The female contraceptive pill contains the hormone progesterone (often called the pregnancy hormone) combined with an estrogen, usually a derivative of estradiol called ethynyl estradiol (EE). High levels of progesterone such as those in the pill are usually only found when a woman is pregnant, so the pill works by tricking the body into thinking it’s already pregnant. The female body’s response to being pregnant is complex. But, amongst other effects, further ovulation is prevented (because no more eggs are needed if one’s already been fertilised), the mucus in the cervix thickens making it difficult for additional sperm to enter, and the lining of the womb becomes thinner so it is less likely to accept (another) fertilised egg. Other contraceptive pills, such as the progesterone-only pill (or mini-pill) contain only synthetic progestogens (compounds chemically related to progesterone but not progesterone itself, despite the name) and no estrogen. Nevertheless, all of these pills contain compounds that mimic estrogen and which can have hormone-disruptive effects on both wildlife and humans.

Different types of contraceptive pill
Different types of contraceptive pill.
Photo: Ceridwen [CC BY-SA 2.0 fr] via Wikimedia Commons.
Progesterone Ethynyl estradiol
Progesterone – the pregnancy hormone.
Note the remarkable structural similarity to testosterone, above.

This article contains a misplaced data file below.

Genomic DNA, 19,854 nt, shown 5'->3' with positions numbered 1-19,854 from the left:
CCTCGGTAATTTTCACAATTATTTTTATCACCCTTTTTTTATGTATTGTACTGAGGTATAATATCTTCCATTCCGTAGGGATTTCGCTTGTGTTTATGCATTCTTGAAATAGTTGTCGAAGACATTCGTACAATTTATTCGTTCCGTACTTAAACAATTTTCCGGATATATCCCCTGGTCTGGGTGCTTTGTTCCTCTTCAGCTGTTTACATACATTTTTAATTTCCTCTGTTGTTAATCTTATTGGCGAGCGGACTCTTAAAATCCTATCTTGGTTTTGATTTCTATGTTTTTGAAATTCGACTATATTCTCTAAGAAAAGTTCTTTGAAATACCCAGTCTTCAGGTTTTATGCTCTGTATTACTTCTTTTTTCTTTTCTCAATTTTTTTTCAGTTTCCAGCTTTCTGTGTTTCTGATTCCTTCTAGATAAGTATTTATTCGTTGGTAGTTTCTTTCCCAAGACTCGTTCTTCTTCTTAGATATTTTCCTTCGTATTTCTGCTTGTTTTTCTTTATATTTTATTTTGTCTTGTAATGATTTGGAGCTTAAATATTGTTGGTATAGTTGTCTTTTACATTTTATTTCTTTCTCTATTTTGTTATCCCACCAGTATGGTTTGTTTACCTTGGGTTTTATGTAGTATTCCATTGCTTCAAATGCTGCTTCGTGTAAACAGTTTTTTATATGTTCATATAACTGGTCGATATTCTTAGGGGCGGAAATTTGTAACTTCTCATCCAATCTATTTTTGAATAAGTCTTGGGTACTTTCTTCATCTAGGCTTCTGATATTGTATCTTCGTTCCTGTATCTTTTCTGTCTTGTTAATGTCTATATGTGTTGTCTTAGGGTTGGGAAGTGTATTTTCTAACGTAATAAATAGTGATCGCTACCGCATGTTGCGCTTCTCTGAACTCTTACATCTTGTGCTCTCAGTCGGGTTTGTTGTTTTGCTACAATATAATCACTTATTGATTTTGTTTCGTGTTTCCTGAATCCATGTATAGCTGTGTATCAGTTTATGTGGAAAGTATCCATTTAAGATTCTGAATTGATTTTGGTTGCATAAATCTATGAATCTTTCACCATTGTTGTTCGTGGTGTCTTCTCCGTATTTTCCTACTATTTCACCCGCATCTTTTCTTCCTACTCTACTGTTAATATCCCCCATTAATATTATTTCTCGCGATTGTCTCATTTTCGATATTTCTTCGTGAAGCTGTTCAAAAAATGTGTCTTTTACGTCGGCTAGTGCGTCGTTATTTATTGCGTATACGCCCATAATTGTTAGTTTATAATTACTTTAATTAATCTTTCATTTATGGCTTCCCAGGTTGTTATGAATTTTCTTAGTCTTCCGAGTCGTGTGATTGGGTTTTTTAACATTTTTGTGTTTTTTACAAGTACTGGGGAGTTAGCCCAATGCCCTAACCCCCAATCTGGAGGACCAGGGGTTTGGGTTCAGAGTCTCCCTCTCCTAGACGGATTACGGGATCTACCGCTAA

Ethynyl estradiol (EE)
The main difference between EE and estradiol is the addition of the acetylene group.

Should we be worried?

Well, yes. The male-to-female ratio in many animals and fish species have reportedly been altered by exposure to these chemicals. In some of these cases the males have been ‘feminised’, and have partial female characteristics. And in humans, they are thought to be responsible for premature puberty in regions where high levels have been found in the local environment. Several countries have already started to ban these estrogenic compounds. For example Canada, the US and the European Union have recently (2012) banned the use of BPA in baby bottles. PCBs were banned in 1979 but do not degrade very effectively, so continue to persist in the environment. But there are many more natural and man-made estrogenic compounds all around us, the effects of which we know little or nothing about. Maybe everyone should all start to get used to wearing skirts and dresses..!

Man in dress
The ultimate result of estrogen compounds getting into the environment?


counter Back to Molecule of the Month page.        [DOI:10.6084/m9.figshare.7637696]